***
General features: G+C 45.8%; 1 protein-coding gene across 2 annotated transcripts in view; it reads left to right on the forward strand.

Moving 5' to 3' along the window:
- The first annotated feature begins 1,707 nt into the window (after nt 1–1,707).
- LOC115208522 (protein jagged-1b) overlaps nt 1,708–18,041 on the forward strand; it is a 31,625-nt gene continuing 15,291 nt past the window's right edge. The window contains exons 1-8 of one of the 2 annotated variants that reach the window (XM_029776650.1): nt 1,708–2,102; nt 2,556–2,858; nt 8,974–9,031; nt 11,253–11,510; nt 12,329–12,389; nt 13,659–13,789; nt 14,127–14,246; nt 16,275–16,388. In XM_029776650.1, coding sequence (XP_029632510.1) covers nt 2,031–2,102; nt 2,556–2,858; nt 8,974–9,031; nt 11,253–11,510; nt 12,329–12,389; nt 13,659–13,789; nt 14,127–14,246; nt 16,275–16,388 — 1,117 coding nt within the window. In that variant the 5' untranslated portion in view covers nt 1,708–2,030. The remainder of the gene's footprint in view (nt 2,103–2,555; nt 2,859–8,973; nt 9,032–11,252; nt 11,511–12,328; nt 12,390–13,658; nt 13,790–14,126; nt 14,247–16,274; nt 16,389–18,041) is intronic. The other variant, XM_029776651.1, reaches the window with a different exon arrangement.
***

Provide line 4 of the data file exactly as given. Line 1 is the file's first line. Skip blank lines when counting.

- LOC115208522 (protein jagged-1b) overlaps nt 1,708–18,041 on the forward strand; it is a 31,625-nt gene continuing 15,291 nt past the window's right edge. The window contains exons 1-8 of one of the 2 annotated variants that reach the window (XM_029776650.1): nt 1,708–2,102; nt 2,556–2,858; nt 8,974–9,031; nt 11,253–11,510; nt 12,329–12,389; nt 13,659–13,789; nt 14,127–14,246; nt 16,275–16,388. In XM_029776650.1, coding sequence (XP_029632510.1) covers nt 2,031–2,102; nt 2,556–2,858; nt 8,974–9,031; nt 11,253–11,510; nt 12,329–12,389; nt 13,659–13,789; nt 14,127–14,246; nt 16,275–16,388 — 1,117 coding nt within the window. In that variant the 5' untranslated portion in view covers nt 1,708–2,030. The remainder of the gene's footprint in view (nt 2,103–2,555; nt 2,859–8,973; nt 9,032–11,252; nt 11,511–12,328; nt 12,390–13,658; nt 13,790–14,126; nt 14,247–16,274; nt 16,389–18,041) is intronic. The other variant, XM_029776651.1, reaches the window with a different exon arrangement.